Johnson Babalola
June 1, 2023

Speaking English Under Compulsion and the Attending Injustice

“No vernacular” was one of the first statements I was told as a high school student in Nigeria years ago. “What is vernacular ma?, one of my classmates asked. “The local language ordinary people like you speak,” the teacher responded. “You must always communicate in English. If you speak any other language, you will be severely punished,” she said, emphasizing the word “punished.” 

With those statements, a dual social class system of students based on English language skills emerged. We referred to those who could speak and understand English as “Aso,” which loosely meant a sophisticated individual. Those who struggled to speak the language were referred to as “Agbe,” which meant a farmer. At the time, only the uneducated mostly went into farming.  

The effect of the “No vernacular” policy at the school was immediate. While the Asos were very expressive, the Agbes were the opposite. They would not contribute to discussions in class and became recluses. They turned to other methods to communicate with one another, including self-made sign languages. The Agbes would quietly whisper in their native languages when away from the pry eyes of the teachers, the hostel masters or mistresses, senior students and the Asos. They were always together for support. So, a true meaning was given to the saying that birds of the same feather flock together. 

The struggle of the Agbes was exploited by the teachers and the Asos. Some were made fun of because of their struggle to put sentences together in English and others because of their accents. Many Agbes were openly ridiculed by teachers and fellow students. They would be called to answer questions in class, and when they struggled to put their sentences together, would be laughed at. “You should be ashamed of yourselves”, they were often told by teachers who would also compare them to other students who were very expressive. Given the level of bullying and abuse, the self-esteem of some students was affected while a few dropped out of school entirely.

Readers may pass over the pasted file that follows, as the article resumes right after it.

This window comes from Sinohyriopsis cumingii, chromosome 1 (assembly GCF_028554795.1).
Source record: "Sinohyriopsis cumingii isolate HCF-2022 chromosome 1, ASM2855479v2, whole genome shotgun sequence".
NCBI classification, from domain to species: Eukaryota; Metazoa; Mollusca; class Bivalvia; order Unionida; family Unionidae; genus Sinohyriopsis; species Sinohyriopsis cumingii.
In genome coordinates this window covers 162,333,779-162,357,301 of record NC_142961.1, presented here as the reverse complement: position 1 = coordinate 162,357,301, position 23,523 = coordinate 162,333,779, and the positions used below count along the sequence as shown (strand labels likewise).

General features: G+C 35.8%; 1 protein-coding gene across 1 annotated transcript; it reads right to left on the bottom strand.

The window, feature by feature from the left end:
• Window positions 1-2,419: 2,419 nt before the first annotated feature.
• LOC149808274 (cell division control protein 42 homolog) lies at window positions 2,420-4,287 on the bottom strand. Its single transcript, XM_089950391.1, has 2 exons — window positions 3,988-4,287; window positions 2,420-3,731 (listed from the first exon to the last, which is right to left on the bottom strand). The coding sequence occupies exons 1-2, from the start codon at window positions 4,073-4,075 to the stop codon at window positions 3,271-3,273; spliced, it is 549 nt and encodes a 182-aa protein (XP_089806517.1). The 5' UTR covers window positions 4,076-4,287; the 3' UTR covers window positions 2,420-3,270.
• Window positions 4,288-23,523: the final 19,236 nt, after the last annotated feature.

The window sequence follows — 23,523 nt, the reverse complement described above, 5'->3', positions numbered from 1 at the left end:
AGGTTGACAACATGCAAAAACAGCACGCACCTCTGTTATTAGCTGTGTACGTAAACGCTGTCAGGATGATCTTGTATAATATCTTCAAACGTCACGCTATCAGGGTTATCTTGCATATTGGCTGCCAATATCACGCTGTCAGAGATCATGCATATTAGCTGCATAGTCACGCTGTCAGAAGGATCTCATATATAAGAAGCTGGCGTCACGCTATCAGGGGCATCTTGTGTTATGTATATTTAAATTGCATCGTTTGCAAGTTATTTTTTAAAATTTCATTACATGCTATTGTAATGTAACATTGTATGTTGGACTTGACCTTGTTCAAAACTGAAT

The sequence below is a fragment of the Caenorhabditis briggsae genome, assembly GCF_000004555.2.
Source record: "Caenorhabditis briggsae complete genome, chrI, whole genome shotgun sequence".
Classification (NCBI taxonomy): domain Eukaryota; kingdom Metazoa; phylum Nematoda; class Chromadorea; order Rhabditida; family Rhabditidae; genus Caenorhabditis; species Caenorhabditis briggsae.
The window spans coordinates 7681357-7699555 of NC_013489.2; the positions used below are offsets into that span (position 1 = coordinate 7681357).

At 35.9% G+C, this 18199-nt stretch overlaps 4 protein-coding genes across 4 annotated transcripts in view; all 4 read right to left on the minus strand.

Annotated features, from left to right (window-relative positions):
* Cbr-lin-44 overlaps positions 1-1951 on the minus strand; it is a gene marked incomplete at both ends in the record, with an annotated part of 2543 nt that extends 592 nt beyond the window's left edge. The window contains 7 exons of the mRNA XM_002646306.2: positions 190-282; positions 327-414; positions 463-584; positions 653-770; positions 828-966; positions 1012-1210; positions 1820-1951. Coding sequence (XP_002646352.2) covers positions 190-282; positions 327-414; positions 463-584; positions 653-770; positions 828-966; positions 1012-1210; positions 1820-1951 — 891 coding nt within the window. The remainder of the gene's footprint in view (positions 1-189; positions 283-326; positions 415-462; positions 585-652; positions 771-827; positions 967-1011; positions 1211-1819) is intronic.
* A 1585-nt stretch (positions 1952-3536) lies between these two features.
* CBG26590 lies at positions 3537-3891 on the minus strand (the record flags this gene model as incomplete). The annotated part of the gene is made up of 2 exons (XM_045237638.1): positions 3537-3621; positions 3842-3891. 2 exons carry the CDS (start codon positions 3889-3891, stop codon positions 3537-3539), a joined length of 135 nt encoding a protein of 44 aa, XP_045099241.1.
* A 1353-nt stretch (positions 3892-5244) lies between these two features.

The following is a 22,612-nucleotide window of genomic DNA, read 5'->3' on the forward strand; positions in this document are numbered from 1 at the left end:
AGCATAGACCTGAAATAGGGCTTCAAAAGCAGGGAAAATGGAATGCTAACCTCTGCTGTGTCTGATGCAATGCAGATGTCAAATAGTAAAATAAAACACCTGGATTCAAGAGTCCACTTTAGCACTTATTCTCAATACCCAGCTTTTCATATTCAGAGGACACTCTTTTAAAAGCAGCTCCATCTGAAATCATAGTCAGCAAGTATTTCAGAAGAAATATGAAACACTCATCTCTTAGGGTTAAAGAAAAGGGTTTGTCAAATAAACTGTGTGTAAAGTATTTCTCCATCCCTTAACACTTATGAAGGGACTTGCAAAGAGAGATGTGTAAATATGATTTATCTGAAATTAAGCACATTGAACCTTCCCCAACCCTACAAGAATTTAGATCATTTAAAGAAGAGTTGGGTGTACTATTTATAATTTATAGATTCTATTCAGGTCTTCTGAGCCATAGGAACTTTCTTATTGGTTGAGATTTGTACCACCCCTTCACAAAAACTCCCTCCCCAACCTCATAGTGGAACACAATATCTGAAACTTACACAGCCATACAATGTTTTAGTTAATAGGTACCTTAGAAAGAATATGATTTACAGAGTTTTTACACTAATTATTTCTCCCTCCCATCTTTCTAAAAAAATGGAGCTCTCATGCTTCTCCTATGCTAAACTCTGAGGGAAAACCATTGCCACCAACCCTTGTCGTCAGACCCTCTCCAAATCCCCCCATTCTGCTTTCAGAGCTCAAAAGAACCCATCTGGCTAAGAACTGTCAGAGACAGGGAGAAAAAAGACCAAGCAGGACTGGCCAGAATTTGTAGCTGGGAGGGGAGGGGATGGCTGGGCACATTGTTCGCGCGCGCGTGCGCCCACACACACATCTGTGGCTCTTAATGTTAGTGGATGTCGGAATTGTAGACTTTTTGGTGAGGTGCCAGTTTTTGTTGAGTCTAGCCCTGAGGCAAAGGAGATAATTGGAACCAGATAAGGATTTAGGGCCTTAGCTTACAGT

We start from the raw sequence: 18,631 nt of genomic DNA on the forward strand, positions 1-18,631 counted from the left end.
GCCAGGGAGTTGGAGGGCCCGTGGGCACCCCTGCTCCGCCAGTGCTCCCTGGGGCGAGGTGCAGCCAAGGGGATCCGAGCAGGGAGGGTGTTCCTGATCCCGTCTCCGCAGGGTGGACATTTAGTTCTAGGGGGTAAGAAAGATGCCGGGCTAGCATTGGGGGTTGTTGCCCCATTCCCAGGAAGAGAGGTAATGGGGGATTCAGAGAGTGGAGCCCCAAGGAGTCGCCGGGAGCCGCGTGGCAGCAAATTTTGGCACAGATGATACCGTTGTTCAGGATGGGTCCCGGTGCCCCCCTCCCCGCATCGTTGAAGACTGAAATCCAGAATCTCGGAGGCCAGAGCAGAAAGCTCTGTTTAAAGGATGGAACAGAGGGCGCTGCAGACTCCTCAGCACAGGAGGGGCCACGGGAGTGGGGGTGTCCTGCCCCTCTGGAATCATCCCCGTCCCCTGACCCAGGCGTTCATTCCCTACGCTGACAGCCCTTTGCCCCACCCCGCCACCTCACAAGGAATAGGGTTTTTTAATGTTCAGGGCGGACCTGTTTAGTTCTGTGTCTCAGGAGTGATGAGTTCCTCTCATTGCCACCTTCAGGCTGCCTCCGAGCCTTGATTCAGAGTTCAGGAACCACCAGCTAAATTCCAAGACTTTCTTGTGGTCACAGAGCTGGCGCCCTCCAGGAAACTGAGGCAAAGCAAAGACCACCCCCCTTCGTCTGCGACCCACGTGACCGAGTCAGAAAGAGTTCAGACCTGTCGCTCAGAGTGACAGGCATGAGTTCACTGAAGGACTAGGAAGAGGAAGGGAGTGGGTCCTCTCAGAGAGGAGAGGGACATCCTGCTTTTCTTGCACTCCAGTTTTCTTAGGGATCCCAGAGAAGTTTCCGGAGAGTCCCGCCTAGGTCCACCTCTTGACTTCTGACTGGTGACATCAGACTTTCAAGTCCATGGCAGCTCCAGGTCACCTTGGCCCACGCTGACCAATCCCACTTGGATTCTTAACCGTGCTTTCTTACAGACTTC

I recall an incident that spoke to how injustice could have occurred through the “No vernacular” policy at the time. Two students, Students A and B, got into a fight in their hostel. They were called to narrate what led to their fight by the hostel prefect, a final year student at the school who was responsible for maintaining law and order in the hostel. Student A, who was an Aso, was able to put his narration together. He was coherent, confident, and clear. In his narration, he heaped the blame on Student B, who in turn, made unsuccessful efforts to provide his own side of what had led to the fight. He kept repeating “ehh … ehh.. thank you …A come, take my pen …. ehhh …. finish am … ehhh” which attracted the attention of other students who began to ridicule him. He started crying. The hostel prefect was already in agreement with A that B was at fault but for the timely intervention of another senior student who pleaded with the house prefect to kindly allow B to express himself in Yoruba, his native language. This was the only support B got. The house prefect obliged, and B was able to narrate his side of his story fluently and confidently. He was from a poor home and his parents had struggled to raise enough money to buy him a fountain pen. A had asked to use the pen which he had obliged him. Unfortunately, A had damaged the pen and rather than apologize, he chose to make fun of B’s lack of sophistication and told him to go to hell. Justice was only served because both students were allowed to express themselves in the languages, they were both comfortable with.  

Rather than allow teachings and expressions in native and foreign languages to co-exist, many residents of developing countries are deprived of achieving their potentials because they are boxed into the corner of “No vernacular.” The good news is that some individuals, deliberately took steps to improve on their English language skills. Student B, for example, did not allow his “shortcomings” as perceived by others to define his future. He asked for assistance from a few teachers and students who were willing to help. He got himself a language mentor, proceeded to university to study Chemistry and became a teacher himself. While he understood that the ability to communicate in English was important, he would also break his teachings to his students in their local language to help them have a thorough understanding of the subject matter.  To him, if injustice and poverty are to be fought head on, it must start with helping the Agbes of this world to build their confidence, self-esteem and equip them with the knowledge that they equally belong to the same society as the Asos.

Johnson Babalola, a Canada and Nigeria based lawyer, leadership consultant, storyteller and corporate emcee, is a public affairs analyst. Follow him for discussions on real life issues that affect us all.

You can obtain a copy of his newly released book, REJECTED on Amazon, FriesenPress, Barnes & Noble, Kobo, Google Play, Apple Books, Nook Store etc.